As I mentioned in my previous post I’m working on using a highly stylized ripple to visualize audio in my piece. The goal is that the physical panels in my installation only move when the user makes sound, thus “transforming” sound into physical motion and projection. I think a ripple is the most natural representation of this and with a fair amount of tweaking I’ve been able to create a solution that captures the style that I’ve been sketching throughout the planning phase.
The ripple is based on the research that Neil Wallis has done on water simulation. Depending on the volume of audio, various properties of the ripples are modulated to feel natural and connected to user input. In a later iteration of this project I intend to use properties of the audio spectrum to further enhance this visual. The ripples radiate out from the location where the user is standing while the user continues to make noise. The moment the sound stops, the ripples freeze in that state and become a permanent part of the visual of the piece.
I recorded a bit of my most recent testing session after I aligned the ripple locations on the left 1/2 of the installation piece:
After my last post I tested the shatter effect on the actual installation (previously I was testing on my laptop), and I wasn’t happy with the results. When the lines are projected in full scale it feels much different than on a laptop screen. The shatter effect moved these lines further away horizontally, but didn’t disrupt the projection in any other direction, which wasn’t my intention. So I returned to the ripple effect and tweaked the visuals for the slit-scan tracking. The images shown below are a trace of me moving through the testing area at varying speeds (which determines to fidelity of the visual), and moving left/right/forward and backwards.
I’m happy with the final visual, but it’s much more dependent on lighting than the previous projection (the pink background), because of this I will need to include a few studio lights in my final setup when I film the completed project. The lights will need to illuminate the user(s) in the piece, but not wash-out the projection. In my testing this has been challenging.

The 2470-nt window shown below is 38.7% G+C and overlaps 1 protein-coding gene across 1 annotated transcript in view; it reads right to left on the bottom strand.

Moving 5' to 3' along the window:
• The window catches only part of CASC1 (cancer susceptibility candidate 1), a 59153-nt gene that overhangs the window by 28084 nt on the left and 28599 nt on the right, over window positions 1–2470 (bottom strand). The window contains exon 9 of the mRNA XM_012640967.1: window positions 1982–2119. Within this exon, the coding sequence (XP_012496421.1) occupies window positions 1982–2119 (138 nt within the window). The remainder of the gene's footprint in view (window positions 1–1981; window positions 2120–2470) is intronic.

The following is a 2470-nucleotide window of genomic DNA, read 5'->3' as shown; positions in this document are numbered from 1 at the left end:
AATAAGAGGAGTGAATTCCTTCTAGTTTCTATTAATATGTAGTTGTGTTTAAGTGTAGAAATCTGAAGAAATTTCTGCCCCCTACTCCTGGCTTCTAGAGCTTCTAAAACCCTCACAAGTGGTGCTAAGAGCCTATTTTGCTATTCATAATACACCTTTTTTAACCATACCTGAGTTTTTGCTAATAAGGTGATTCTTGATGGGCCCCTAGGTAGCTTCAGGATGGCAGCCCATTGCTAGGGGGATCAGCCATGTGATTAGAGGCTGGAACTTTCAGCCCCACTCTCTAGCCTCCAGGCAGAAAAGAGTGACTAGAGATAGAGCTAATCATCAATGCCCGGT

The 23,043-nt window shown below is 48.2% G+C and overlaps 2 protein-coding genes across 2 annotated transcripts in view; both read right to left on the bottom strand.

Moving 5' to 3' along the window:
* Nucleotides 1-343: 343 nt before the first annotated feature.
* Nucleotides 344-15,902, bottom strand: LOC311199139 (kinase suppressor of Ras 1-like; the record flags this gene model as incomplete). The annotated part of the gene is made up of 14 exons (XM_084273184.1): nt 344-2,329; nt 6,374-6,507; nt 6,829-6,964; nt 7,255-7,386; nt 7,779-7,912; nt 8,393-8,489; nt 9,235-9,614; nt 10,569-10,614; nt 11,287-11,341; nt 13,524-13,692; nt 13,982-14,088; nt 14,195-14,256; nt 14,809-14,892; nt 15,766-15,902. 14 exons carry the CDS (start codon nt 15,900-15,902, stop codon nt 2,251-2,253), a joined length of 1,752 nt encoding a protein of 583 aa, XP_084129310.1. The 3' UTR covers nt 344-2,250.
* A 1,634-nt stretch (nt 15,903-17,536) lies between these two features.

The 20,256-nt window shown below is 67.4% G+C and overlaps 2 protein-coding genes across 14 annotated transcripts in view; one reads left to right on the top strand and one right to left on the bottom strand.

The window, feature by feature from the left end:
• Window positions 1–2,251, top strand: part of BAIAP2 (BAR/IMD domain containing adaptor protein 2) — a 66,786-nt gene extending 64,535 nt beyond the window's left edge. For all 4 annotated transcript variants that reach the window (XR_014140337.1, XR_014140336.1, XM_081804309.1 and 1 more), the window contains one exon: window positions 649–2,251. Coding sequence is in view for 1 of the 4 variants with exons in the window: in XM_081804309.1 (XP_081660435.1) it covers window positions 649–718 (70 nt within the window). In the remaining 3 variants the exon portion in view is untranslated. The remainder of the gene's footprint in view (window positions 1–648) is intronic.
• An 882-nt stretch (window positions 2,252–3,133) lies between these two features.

Speaking of challenging, I’ve been testing the piece in the break room at work. Here’s my testing setup surrounded by file cabinets and a fridge.
Also, because I’m now doing all of my work on the installation itself, reading and writing code has become more challenging (but far more beautiful than a two dimensional screen).
The visual for the piece has gone through several iterations at this point. As you saw from the previous post, I wanted a “trace” of the user’s visual on the screen. I progressed from the screen shots that I posted before to a working slit-scan-style trace:
The ripple effect shown was going to show as a reaction to user’s audio input, because the goal of the piece is to react to audio and transform it into physical movement (on the projection screen) and projected visuals. The ripple was that visual. The problem with this revision of the visual (and there were several), is that the scan feels disconnected from the user’s movements, it’s not directly in front of the position where the user currently is, and it isn’t reactive to speed and position in 3D space. My next revision took the same input and mapped the position in 3d in a way to shows a clear trace of user movements if the participant is moving slowly, and shows a fractured visual when there is fast movement. I think this visual turned out more true to my intentions for the piece. I am still debating the background color for an “untracked” area, but for now I am going with black because the tracked images show a lot of contrast: